Plans to Cut Spain’s Solar PV Feed-in Tariff Put the Industry’s Future in Peril

Plans to Cut Spain’s Solar PV Feed-in Tariff Put the Industry’s Future in Peril

The Spanish government has recently brought forward rather contradictory policy developments concerning renewable energy sources (RES). On the one hand, the Industry Ministry has presented the country’s National Renewable Energy Action Plan. It foresees that, by 2020, 22.7% of the country’s final energy consumption will come from renewable sources. This is great news, considering that Spain’s RES European Union (EU) target is 20%. On the other hand, the government announced soon after that it would introduce retroactive cuts in the feed-in tariff program for the photovoltaic (PV) industry in the context of the austerity measures the country is currently undergoing. According to this plan, existing photovoltaic plants would have their subsidies cut by 30%, a figure that would go up to 45% for any new large scale plants. Smaller scale roof installations would lose 25% of their existing subsidy, while installations with a generating capacity of less than 20 KW would have 5% taken from their tariff.

It goes without saying that, should these measures be finally implemented, they would put Spain’s 20% RES target in peril and make it practically impossible to reach the 22.7% voluntary target by 2020. In a wider context, this would also strike a deadly blow to the solar PV industry and endanger the development of this type of renewable energy source altogether, which would in turn seriously affect Europe’s transition to a low-carbon economy. The development of solar PV energy in Spain is widely considered to be fundamental to the achievement of an EU-wide low-carbon electricity generation system – a recent study put forth by the European Climate Foundation and McKinsey & Co. determined that, in order to expand the use of RES for electricity generation in Europe, massive amounts of solar electricity will have to be generated in the sunny Southern Europe and distributed across the whole continent.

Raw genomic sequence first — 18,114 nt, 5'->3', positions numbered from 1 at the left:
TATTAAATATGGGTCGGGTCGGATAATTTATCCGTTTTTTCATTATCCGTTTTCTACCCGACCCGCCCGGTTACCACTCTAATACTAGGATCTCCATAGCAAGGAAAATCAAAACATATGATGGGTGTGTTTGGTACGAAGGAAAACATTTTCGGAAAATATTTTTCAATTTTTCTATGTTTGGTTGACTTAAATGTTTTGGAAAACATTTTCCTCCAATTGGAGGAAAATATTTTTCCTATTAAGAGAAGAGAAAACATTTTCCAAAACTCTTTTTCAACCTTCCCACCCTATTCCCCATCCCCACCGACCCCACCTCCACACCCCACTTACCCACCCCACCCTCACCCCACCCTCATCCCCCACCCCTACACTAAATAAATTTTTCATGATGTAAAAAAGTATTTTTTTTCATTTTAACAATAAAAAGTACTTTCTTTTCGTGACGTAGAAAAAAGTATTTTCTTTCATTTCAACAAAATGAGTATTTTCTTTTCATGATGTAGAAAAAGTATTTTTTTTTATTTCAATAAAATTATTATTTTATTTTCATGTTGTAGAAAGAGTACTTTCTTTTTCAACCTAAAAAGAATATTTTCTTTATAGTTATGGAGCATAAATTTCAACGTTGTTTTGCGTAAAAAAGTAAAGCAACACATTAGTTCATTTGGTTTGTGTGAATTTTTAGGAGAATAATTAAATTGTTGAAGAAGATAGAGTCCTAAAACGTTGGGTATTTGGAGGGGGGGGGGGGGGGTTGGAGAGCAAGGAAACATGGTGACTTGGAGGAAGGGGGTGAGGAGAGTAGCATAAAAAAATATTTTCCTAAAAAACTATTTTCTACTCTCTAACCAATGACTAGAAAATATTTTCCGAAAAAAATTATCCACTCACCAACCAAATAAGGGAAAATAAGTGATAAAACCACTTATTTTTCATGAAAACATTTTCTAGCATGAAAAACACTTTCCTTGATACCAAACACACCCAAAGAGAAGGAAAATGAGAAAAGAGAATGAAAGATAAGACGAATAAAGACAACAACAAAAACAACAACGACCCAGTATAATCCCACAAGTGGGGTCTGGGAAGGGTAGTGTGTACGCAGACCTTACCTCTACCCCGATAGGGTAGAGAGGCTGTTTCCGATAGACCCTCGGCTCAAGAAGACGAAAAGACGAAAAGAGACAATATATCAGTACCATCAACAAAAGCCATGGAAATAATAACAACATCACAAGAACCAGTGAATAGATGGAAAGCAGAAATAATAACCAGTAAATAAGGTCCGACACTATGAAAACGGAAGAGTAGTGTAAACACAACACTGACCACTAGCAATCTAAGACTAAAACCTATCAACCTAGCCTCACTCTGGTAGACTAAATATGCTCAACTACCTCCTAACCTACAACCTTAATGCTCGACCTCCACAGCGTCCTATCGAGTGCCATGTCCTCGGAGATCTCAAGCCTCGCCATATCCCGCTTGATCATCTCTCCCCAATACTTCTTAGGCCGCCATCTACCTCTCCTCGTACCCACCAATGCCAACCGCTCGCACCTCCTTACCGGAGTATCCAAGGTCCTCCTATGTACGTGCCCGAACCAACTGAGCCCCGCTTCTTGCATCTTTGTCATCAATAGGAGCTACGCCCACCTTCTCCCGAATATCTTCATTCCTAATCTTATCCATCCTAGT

Not surprisingly, the Spanish solar PV industry has strongly reacted to this announcement and is currently engaged in discussions with the Spanish authorities regarding this issue. It has been reported that the government is considering softening its stand and introducing lighter cuts — not retroactively – meaning that they would only apply to new installations and not to those that already exist. However, this has still not been officially confirmed.

As a company committed to the development of clean energy, we are seriously concerned about the devastating effects these measures could have. Any cuts in Spain’s feed-in tariff scheme for solar PV will lead to a loss of investors’ confidence, something that is simply fundamental for the expansion of this industry and therefore for the development of a low-carbon electricity generation system that contributes to abating climate change and increasing energy security. For this reason, we hope that the Spanish authorities take a more responsible approach towards this matter and keep the current feed-in tariff scheme untouched.

Feed-in tariff schemes are policy mechanisms designed to encourage the adoption of RES and to accelerate the move toward grid parity by guaranteeing purchase prices that are methodologically based on the cost of renewable energy generation. Thanks to this, the competitiveness of solar PV energy has dramatically increased in the last years. It is imperative that such schemes are kept in place until renewable energy sources are in a position to compete freely with traditional sources of energy.

The only way for the RES industry to move forward is through stable and predictable policy frameworks that provide subsidies designed to increase their competitiveness, like feed-in tariffs - in one way or the other. Only this way will the right investments be made and the industry will grow.

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